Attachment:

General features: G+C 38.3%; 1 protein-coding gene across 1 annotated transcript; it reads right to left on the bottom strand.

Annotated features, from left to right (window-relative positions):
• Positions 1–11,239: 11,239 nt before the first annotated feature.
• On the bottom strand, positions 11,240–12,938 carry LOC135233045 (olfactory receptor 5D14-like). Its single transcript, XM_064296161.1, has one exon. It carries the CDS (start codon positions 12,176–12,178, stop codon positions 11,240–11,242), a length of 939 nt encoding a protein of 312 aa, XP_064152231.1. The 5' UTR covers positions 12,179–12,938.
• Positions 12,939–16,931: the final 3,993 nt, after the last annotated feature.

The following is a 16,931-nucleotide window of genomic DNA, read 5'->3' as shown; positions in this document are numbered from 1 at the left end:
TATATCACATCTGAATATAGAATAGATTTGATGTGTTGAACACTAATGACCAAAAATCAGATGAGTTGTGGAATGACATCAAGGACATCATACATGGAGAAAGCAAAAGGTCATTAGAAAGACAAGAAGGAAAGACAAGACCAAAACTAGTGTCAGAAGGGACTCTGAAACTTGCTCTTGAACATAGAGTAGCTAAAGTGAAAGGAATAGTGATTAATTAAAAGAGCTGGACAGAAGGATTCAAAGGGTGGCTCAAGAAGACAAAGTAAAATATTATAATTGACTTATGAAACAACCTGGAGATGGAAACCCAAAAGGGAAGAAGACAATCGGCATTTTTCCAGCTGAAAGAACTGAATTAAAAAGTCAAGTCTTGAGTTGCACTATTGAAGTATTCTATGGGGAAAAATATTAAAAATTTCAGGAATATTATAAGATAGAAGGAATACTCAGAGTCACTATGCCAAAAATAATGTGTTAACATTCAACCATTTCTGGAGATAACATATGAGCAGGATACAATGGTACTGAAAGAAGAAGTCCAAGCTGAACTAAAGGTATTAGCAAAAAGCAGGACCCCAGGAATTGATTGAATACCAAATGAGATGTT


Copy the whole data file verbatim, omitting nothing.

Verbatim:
General features: G+C 38.3%; 1 protein-coding gene across 1 annotated transcript; it reads right to left on the bottom strand.

Annotated features, from left to right (window-relative positions):
• Positions 1–11,239: 11,239 nt before the first annotated feature.
• On the bottom strand, positions 11,240–12,938 carry LOC135233045 (olfactory receptor 5D14-like). Its single transcript, XM_064296161.1, has one exon. It carries the CDS (start codon positions 12,176–12,178, stop codon positions 11,240–11,242), a length of 939 nt encoding a protein of 312 aa, XP_064152231.1. The 5' UTR covers positions 12,179–12,938.
• Positions 12,939–16,931: the final 3,993 nt, after the last annotated feature.

The following is a 16,931-nucleotide window of genomic DNA, read 5'->3' as shown; positions in this document are numbered from 1 at the left end:
TATATCACATCTGAATATAGAATAGATTTGATGTGTTGAACACTAATGACCAAAAATCAGATGAGTTGTGGAATGACATCAAGGACATCATACATGGAGAAAGCAAAAGGTCATTAGAAAGACAAGAAGGAAAGACAAGACCAAAACTAGTGTCAGAAGGGACTCTGAAACTTGCTCTTGAACATAGAGTAGCTAAAGTGAAAGGAATAGTGATTAATTAAAAGAGCTGGACAGAAGGATTCAAAGGGTGGCTCAAGAAGACAAAGTAAAATATTATAATTGACTTATGAAACAACCTGGAGATGGAAACCCAAAAGGGAAGAAGACAATCGGCATTTTTCCAGCTGAAAGAACTGAATTAAAAAGTCAAGTCTTGAGTTGCACTATTGAAGTATTCTATGGGGAAAAATATTAAAAATTTCAGGAATATTATAAGATAGAAGGAATACTCAGAGTCACTATGCCAAAAATAATGTGTTAACATTCAACCATTTCTGGAGATAACATATGAGCAGGATACAATGGTACTGAAAGAAGAAGTCCAAGCTGAACTAAAGGTATTAGCAAAAAGCAGGACCCCAGGAATTGATTGAATACCAAATGAGATGTT